The Week in Quotes (Sept. 23 – 29)

Here are some of the week’s most notable quotes.

Ofelia Alonso, regional field coordinator for TFN and Texas Rising, on participating in voter education efforts in the Rio Grande Valley ahead of the midterm elections.

“We all have the same goal, which is not only to have voters turn out but to feel confident about voting. I think a lot of times, we start the conversation assuming people already know most of it, and we don’t talk about it from the beginning.”


Southern California megachurch pastor Jim Garlow, who is stepping down from his role as senior pastor at Skyline Church in La Mesa in order to focus on ministering to lawmakers, ambassadors and federal government employees.

“We know that the ways of God apply to every aspect of culture, including the governmental. We don’t buy into the notion that biblical principles must be kept from the governmental sphere. We recognized that God and government should not be separated because He is the One who first thought of government.”


Dan Quinn, communications director for the Texas Freedom Network.

“Last week was a perfect demonstration of why it’s a really bad idea for politicians to write curriculum standards that guide what public schools teach. Because then you end up with history that’s decided by a majority vote instead of by facts and historical accuracy. But that’s what we’ve got in Texas, unfortunately.”


John Gehring, the Catholic program director at Faith in Public Life, and Jeanne Isler, a board member at Faith in Public Life, on Catholics’ reaction to racism.

“Systemic racism is a ‘pro-life’ issue. If Catholic leaders are willing to hit the streets, carry banners and lobby lawmakers for the unborn, they should also be pouring out of churches to resist the assault on black and brown bodies.”


Imam Islam Mossaad, on recent attacks against the North Austin Muslim Community Center. The Austin Police Department is treating them as hate crimes and looking for the culprit.

“I do believe the atmosphere has become very negative toward Islam and has opened the door for people to be more openly expressive of their hate, when in the past they may have harbored that bigotry. It’s become more acceptable, even in mainstream public discourse, and that’s definitely troubling.”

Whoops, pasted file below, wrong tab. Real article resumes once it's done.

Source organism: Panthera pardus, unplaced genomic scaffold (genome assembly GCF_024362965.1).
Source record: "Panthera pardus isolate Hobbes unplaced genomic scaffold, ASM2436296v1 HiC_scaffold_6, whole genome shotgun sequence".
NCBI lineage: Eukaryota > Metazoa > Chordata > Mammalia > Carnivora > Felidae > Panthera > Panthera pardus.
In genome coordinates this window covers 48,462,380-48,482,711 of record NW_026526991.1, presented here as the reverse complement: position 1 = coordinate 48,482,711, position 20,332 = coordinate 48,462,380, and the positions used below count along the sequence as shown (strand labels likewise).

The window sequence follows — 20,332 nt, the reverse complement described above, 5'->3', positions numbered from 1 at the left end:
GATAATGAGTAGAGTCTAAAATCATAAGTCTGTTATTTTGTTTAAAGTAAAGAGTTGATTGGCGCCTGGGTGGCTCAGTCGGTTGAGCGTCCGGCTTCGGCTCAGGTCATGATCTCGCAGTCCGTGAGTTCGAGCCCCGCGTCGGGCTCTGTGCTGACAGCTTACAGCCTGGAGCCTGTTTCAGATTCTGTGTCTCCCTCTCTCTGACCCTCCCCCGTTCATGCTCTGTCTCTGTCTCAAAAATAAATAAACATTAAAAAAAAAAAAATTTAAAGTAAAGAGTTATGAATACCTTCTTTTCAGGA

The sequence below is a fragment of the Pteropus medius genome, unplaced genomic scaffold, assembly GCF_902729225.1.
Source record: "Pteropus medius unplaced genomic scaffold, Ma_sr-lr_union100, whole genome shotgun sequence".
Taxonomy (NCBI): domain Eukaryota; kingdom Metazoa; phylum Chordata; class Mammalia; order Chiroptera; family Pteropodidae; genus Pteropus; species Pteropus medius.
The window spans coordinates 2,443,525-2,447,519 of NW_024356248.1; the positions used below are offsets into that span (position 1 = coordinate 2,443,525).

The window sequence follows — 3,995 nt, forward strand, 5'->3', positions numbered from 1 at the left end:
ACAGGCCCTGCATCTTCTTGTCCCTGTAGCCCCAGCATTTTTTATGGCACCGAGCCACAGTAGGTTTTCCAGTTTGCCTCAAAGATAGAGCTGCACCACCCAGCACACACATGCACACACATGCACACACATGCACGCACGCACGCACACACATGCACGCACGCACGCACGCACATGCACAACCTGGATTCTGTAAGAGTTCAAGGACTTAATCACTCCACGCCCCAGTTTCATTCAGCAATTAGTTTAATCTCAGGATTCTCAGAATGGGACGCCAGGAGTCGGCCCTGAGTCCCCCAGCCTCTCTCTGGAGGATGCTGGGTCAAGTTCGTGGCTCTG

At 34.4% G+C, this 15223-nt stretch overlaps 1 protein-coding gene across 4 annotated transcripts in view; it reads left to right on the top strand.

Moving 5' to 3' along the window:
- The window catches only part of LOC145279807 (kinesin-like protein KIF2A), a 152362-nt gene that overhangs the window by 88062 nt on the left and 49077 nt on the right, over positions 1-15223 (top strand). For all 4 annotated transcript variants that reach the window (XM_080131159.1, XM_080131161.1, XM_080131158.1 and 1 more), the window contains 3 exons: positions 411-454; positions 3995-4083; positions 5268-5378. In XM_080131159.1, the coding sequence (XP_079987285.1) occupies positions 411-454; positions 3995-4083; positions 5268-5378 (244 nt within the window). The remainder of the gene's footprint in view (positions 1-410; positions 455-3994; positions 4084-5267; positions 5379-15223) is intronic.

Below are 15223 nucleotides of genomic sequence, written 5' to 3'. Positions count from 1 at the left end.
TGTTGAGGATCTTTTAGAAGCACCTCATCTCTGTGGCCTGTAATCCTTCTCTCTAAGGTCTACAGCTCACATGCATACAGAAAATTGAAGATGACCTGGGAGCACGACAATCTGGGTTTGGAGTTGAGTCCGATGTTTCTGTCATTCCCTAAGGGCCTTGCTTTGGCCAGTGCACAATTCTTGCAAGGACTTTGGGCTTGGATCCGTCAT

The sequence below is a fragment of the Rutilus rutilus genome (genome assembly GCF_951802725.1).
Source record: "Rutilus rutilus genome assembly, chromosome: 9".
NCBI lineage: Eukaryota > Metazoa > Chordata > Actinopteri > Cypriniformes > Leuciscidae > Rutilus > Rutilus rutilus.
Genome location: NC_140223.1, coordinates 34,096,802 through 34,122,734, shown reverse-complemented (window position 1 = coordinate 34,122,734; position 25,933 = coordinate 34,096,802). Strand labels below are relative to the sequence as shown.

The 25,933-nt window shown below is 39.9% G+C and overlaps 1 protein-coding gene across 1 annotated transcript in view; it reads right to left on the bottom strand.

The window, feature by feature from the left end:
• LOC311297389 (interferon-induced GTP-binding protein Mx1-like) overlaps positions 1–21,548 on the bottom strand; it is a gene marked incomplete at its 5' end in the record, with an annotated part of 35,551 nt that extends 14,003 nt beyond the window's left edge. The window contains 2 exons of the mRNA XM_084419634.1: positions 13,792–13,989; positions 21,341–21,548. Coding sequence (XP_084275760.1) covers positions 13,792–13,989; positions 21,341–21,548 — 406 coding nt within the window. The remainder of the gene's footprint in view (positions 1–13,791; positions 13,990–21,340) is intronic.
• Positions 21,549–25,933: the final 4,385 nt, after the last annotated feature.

Doc Greene, a Houston religious-right radio talk-show personality who helped organize the recent protest at the Islamic Society of North America’s conference in downtown Houston that drew roughly two dozen members from the Texas Patriot Network, religious-right and white supremacist groups. New recordings show they were planning to be much more violent.

“[O]nly thing that we’re a little unhappy about right now is we only have about 15 patriots down here.”


Charles Foster Johnson, a pastor, supporter of public education and advocate for separation of church and state who founded Pastors for Texas Children, on evangelical Christians’ support for President Trump and vouchers. He was honored with TFN’s Samantha Smoot Grassroots Activist Award in 2015.

“When sociologists of religion drill down deep in examining what I’m calling this ‘evangelical subset,’ and inquire as to the exact nature of their religious observances and practices, they find that many of them do not attend religious services, are not active in any religious community, do not hold church membership, do not engage in formal prayer, do not read Scripture, do not participate in good works or service. In other words, do not have any embodied or communal behaviors that constitute what C.S. Lewis artfully called ‘mere Christianity.’”


Jonathan Stidham, describing a vision he had about Brett Kavanaugh’s Supreme Court nomination.

“On Sept. 24, 2018, while praying about this hot-button political issue, I had an open vision. In the vision, I saw a horse with the letter ‘K’ shaved in its hair cross the finish line. I saw a Supreme Court justice robe and gavel of supreme judiciary authority being handed to Kavanaugh. The Lord told me that Judge Brett Kavanaugh lives pure and fears Him. It is the will of the Lord for Brett Kavanaugh to judge this land, and the opposition is fierce. In the vision, I saw a demonic spirit nearly 30 feet tall standing in the Senate chambers. I asked the Lord, ‘What am I seeing?’ The Lord replied ‘This is the spirit that is wrestling against Judge Kavanaugh’s purpose and destiny.’”


Former Minnesota congresswoman and current “pastor to the United Nations” Michele Bachmann, declaring that God heard the prayers of conservative Christians in 2016 and, as a result, America has been living in “an unparalleled golden time” for two years under President Trump.

“Two years ago, I believe that the prayers that God’s people made to ask God for his provision were heard. They were heard and granted and for two years, we have lived in an unparalleled golden time in the United States. . . . Do you see what a golden day that we have been given? On every possible level, America is killing it. We are doing great in every possible metric, and I believe that’s because God’s people utilized the tool that he gave us.”